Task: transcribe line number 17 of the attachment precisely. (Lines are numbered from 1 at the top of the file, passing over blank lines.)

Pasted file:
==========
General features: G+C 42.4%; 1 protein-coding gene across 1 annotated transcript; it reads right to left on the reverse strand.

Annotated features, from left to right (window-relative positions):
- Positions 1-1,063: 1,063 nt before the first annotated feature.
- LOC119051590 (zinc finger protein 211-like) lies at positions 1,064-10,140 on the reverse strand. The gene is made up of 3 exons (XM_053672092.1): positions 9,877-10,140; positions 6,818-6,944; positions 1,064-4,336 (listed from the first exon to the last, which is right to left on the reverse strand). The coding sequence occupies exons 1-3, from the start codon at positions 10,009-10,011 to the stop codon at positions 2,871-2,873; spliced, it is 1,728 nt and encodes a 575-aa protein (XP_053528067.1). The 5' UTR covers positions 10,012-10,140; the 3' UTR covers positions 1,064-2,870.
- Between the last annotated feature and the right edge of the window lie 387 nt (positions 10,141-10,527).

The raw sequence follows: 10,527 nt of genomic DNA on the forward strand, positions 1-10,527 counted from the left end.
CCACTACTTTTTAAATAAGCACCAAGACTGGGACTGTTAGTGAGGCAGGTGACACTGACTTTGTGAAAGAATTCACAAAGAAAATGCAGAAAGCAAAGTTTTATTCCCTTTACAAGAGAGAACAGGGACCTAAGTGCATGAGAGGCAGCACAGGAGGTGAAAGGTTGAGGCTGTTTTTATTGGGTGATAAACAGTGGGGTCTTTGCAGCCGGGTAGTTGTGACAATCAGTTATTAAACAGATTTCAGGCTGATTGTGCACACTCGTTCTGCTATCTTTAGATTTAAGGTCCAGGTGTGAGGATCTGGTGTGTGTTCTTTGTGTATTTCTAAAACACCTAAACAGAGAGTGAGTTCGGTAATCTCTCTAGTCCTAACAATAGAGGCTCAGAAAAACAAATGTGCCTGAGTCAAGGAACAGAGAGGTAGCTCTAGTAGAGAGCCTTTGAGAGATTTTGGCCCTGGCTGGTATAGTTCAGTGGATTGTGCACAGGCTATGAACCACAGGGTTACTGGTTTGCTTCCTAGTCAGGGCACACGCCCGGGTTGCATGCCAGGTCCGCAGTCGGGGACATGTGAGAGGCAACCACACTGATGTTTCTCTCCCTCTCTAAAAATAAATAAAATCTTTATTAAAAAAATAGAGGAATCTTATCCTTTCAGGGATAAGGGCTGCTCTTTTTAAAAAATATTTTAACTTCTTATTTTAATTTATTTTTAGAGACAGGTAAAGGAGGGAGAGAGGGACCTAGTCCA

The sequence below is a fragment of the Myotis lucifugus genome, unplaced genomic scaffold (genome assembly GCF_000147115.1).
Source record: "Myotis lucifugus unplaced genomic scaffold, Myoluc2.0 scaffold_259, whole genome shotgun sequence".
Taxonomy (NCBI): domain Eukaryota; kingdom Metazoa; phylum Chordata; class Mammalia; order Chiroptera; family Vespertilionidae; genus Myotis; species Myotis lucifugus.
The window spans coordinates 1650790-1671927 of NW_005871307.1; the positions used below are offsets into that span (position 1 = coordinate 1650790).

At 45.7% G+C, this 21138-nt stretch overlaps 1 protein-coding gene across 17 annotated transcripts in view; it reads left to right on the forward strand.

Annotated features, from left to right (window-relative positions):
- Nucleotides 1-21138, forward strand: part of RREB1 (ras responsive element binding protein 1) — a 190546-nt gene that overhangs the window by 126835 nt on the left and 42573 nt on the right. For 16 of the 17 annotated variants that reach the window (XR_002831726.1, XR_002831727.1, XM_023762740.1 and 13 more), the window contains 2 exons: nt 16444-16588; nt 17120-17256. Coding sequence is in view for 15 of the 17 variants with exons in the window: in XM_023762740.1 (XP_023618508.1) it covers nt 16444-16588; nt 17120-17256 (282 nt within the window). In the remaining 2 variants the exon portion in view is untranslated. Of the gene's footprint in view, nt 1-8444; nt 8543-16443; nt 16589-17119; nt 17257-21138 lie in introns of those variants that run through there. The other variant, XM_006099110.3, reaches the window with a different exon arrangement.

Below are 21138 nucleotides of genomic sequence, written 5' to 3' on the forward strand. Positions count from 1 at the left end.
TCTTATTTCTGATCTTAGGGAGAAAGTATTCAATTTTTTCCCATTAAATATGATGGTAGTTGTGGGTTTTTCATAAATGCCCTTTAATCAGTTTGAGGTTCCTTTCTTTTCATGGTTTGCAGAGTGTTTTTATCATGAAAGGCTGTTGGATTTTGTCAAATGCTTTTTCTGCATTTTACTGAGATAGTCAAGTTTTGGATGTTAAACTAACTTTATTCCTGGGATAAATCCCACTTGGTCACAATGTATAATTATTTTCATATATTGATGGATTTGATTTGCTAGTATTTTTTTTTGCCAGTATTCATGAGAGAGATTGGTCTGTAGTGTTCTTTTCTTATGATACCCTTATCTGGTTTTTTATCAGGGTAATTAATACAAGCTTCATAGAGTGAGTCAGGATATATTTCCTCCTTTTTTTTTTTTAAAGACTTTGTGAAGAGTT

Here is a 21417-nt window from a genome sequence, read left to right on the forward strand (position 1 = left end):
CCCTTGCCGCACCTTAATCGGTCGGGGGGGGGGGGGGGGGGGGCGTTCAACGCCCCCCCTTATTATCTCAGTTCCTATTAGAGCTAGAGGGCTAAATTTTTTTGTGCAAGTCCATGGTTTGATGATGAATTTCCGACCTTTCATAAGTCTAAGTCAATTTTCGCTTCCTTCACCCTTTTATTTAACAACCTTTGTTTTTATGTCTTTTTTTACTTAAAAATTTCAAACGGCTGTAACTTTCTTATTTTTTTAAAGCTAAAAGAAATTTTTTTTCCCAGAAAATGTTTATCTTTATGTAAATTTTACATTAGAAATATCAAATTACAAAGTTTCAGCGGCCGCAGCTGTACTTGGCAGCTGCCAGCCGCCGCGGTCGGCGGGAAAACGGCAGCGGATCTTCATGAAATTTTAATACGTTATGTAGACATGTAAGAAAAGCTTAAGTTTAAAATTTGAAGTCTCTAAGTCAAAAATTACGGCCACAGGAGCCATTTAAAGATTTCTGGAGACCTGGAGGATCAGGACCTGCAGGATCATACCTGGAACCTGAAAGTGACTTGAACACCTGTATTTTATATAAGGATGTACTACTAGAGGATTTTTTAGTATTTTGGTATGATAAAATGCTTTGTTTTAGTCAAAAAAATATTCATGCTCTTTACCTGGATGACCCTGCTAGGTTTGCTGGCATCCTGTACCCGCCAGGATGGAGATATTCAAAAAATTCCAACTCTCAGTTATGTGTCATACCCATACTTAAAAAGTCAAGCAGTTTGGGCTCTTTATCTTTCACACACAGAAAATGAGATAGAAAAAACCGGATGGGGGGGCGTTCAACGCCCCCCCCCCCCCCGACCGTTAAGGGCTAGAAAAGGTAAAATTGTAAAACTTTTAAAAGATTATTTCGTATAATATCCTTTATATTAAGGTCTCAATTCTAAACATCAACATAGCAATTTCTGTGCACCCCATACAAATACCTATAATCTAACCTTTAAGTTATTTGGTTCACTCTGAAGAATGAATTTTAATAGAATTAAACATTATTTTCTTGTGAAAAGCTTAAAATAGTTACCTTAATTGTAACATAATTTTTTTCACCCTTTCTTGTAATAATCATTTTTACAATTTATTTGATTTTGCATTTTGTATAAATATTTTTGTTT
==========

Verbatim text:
Here is a 21417-nt window from a genome sequence, read left to right on the forward strand (position 1 = left end):